Songs recorded by an Avondale ensemble before the coronavirus but launched as an album tomorrow (November 21) are now a reminder of God’s presence in the pandemic.
The Promise’s It Is Well begins with the traditional African American spiritual “Kumbaya”, a call for God to “come by here”. Two arrangements of the hymn “It Is Well With My Soul”, written by lawyer and Presbyterian church elder Horatio Spafford after a family tragedy, form the album’s thematic core. The arrangements were gifted to The Promise by friends of the ensemble. Vocalist Sandra Entermann commissioned Naomi Crellin from Australian ensemble The Idea of North to arrange the first and music academic Associate Professor Andrew Legg, who began his gospel career supporting Aretha Franklin and Stevie Wonder, arranged the second.
Other songs on the album include the hymn standard “Turn Your Eyes Upon Jesus”, Ralph Carmichael’s soothing “A Quiet Place” and “As the Deer”, which Martin Nystrom wrote during a period of fasting. Also on the album: “I Will Lay Me Down In Peace”. Artistic director Aleta King found the score handwritten on brittle paper in the Avondale Conservatorium library. She and The Promise dedicate the song to Peter Duncan, who funds the Duncan–Kranz Choral Scholarship. The dedication is in memory of Peter’s wife, Valerie, who died this past year. The Promise performed at her funeral. “It seems Val was a true aesthete,” says King. “Whatever she turned her artistic eye to, she made beautiful.”
Ms King, the director of the conservatorium, prepared the liner notes for It Is Well during the imposition of public health order rules to slow the spread of the virus. “As I write, singing in public is illegal and potentially deadly,” reads her introductory message. “Singing? Who could object to singing? It reveals our deepest emotions, echoes our faith, and builds bonds between people.” She ends by expressing hope songs on the album “encourage you to look forward to singing together again”.
Being deprived of that opportunity “is even harder for people who use singing as a way to communicate with others. It’s like taking away an essential part of who you are.” A performance, then, to launch It Is Well tomorrow will be “a healing moment for The Promise and perhaps for those who watch it”.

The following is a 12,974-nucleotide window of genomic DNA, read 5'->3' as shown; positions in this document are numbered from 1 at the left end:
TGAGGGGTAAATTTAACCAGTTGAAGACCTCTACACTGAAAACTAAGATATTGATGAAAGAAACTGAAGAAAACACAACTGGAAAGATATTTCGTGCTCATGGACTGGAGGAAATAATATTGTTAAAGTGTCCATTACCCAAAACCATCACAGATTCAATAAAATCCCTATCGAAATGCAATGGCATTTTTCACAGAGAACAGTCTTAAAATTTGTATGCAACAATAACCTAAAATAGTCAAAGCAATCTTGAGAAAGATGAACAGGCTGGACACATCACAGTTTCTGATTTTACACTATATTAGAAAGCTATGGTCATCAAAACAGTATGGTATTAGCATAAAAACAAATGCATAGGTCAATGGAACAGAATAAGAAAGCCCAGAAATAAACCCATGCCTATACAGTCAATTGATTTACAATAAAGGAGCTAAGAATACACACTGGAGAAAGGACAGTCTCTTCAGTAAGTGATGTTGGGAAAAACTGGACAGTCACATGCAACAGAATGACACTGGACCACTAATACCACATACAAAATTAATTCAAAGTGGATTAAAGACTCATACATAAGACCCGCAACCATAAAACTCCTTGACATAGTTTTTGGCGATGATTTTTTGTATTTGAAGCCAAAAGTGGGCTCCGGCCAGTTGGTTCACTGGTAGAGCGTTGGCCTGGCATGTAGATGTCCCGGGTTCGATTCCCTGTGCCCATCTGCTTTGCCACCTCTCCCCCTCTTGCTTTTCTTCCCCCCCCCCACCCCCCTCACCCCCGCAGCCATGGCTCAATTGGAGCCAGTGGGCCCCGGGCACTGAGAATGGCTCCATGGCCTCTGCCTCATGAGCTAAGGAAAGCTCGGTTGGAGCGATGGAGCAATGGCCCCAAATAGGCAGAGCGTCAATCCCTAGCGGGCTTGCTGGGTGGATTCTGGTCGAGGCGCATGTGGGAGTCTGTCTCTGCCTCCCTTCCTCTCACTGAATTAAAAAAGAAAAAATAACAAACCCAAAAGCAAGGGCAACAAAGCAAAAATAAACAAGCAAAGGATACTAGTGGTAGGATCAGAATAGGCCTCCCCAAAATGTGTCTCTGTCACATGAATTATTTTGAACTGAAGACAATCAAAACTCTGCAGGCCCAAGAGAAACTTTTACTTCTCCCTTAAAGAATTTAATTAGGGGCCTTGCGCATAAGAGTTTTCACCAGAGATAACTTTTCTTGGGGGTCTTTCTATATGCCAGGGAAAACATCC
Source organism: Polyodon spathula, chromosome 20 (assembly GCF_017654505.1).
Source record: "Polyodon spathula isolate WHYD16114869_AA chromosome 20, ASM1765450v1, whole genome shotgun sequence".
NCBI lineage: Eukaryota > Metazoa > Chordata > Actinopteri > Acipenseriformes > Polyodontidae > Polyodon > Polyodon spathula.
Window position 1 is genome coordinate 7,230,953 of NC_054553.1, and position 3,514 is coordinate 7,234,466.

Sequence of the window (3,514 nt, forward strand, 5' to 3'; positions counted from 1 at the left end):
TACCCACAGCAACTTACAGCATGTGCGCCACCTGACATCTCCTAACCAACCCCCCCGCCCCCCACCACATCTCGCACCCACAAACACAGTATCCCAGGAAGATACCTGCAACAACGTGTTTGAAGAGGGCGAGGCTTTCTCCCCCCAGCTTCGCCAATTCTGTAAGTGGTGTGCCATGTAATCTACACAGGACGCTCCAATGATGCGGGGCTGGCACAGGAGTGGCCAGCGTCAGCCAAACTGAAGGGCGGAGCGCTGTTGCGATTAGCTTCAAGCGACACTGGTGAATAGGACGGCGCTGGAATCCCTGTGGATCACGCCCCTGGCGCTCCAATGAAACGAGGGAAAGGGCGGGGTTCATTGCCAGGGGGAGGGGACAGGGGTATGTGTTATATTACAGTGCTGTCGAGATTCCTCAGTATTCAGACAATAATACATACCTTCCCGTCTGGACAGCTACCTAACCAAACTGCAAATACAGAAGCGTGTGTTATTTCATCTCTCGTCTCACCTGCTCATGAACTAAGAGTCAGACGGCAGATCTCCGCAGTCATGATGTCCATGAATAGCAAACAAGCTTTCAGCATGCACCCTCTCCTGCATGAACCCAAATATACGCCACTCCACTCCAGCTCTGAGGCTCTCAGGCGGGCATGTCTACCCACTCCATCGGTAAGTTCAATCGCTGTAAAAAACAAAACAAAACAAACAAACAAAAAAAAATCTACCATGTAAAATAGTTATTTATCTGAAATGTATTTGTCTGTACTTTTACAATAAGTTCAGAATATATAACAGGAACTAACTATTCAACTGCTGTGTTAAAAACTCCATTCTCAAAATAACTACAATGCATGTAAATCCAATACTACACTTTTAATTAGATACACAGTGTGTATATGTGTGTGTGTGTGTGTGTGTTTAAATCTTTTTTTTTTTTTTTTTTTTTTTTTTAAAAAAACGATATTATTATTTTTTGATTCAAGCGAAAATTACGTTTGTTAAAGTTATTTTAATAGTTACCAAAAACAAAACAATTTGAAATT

While the public health order rules are relaxing, restrictions on choral singing and gathering remain. So, the launch will be live streamed from Avondale College Seventh-day Adventist Church—the venue served as the recording location for the album. To maintain social distance on stage, the ensemble will perform grouped as two quintets. “You’ve got to concentrate a lot harder because you can’t communicate or hear as well,” says alto Emily Shield. She is pleased, though, for the opportunity to perform. “We’re finally able to share what we’ve been working on.”
Returning for the launch is former senior member and bass Oliver Doyle, who graduated this past year. He’s an arranger of two songs, including Louis Bourgeois’ “Doxology”, when closes the album, and performs a vocal and a trumpet solo on two others.
With credits as an arranger and piano and acoustic bass player on five of the 10 songs, Avondale Jazz Ensemble Director David Pudney features again on a Promise album. “He brings a steady and strong foundation,” says King, “kind of like his character.” Avondale Jazz Ensemble will provide support for the launch.
It Is Well is The Promise’s sixth album. It follows The Promise Songbook, which featured a first commissioning and six original compositions, Jesus: HIStory, a recording with Avondale Jazz Ensemble of Pudney’s original compositions that reimagine the stories of the Gospels, Give Thanks, Faithful and a self-titled debut recorded in 2006.
Celebrate the live stream launch of It Is Well featuring vocal ensemble The Promise (with support from Avondale Jazz Ensemble) on Facebook and YouTube. It Is Well is available from all digital music stores.